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The Trump administration slapped a four-year tariff on imported solar cells and modules on Monday, a move that could hamper solar's competitiveness against cheap natural gas while also giving a boost to the coal industry, and which analysts say could signal that the White House is stepping back from more aggressive trade policies.
The tariff on solar cells and modules will begin at 30% for the first year, but will decline 5% annually to a rate of 15% in the fourth and final year. The first 2.5 gigawatts (GW) of imported solar cells will be exempt from the tariff, but there was no exclusion for solar modules.
U.S. Trade Representative Robert Lighthizer said the tariff, which was also levied on imported large residential washing machines, was approved by Trump following recommendations that were based on consultations with the interagency Trade Policy Committee and findings from the U.S. International Trade Commission (ITC).
According to Lighthizer's office, China currently dominates the global supply chain for solar cells and modules, accounting for nearly 70% of total planned global capacity expansions announced in the first half of 2017. China currently produces 60% of the world's solar cells and 71% of solar modules.
Although the ITC launched an investigation into unfair trade practices last May at the request of solar manufacturers Suniva Inc. and Germany's SolarWorld AG, the Solar Energy Industries Association (SEIA) said the tariff will cause the loss of about 23,000 American jobs this year, including many in manufacturing.
"While tariffs in this case will not create adequate cell or module manufacturing to meet U.S. demand, or keep foreign-owned Suniva and SolarWorld afloat, they will create a crisis in a part of our economy that has been thriving, which will ultimately cost tens of thousands of hard-working, blue-collar Americans their jobs," said Abigail Ross Hopper, CEO of SEIA.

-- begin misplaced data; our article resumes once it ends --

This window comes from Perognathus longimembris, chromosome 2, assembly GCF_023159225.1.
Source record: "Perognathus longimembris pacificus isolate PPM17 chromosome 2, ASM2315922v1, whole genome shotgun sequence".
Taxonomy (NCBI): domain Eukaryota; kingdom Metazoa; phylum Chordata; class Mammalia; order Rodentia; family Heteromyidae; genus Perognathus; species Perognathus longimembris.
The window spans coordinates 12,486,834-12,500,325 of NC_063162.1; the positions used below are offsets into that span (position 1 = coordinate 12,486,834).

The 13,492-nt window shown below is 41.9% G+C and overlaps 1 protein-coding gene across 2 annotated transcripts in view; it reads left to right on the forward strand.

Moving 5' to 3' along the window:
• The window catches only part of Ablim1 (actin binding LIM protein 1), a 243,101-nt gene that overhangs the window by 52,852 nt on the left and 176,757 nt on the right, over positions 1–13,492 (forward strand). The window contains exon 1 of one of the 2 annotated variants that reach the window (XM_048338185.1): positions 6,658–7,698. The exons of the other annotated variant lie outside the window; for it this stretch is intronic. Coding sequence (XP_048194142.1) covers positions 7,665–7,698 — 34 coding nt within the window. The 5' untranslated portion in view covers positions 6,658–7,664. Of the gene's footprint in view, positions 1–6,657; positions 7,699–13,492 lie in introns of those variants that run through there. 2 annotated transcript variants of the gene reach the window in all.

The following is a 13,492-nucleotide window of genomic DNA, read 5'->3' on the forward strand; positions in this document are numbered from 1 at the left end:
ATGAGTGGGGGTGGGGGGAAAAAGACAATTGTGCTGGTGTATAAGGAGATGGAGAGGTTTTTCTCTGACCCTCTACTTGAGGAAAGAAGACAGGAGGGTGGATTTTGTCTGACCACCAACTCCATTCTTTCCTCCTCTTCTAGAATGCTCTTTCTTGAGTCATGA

Last November, the International Energy Agency (IEA), in its flagship publication, World Energy Outlook-2017 (WEO-2017), said fast-declining costs would turn solar power into the cheapest source of new electricity generation over the next 25 years.
In a note to clients on Monday, ClearView Energy Partners LLC said "at first blush, it appears that internationalist, free-market advocates within the administration may have successfully redirected the president away from more aggressive trade remedies that hew to his 'America First' policy platform and persistently strong trade rhetoric.
"Today's decision also looks more like what we have characterized as 'Trumpitude' -- situational decision-making instead of inflexible doctrine -- rather than the hard-line protectionist aspect of the president's 2016 campaign."
ClearView estimated that the tariff could increase the cost of residential rooftop systems by about 4%, and the cost of commercial projects by about 6%. The estimations were based on nationwide data from the Nationwide Renewable Energy Laboratory.
In testimony before the Senate Energy and Natural Resources Committee last week, IEA Executive Director Fatih Birol predicted that China and India would lead a host of developing countries in embracing clean energy technologies for power generation over the next several decades.
Last October, at the Energy Bar Association's 2017 Mid-Year Energy Forum in Washington, DC, Brattle Group economist Marc Chupka said the Trump administration could slap a tariff on foreign-made solar panels to help boost the coal industry. At the time, Chupka said such a tariff "might be irresistible for the administration in terms of its domestic manufacturing policy and other policy objectives."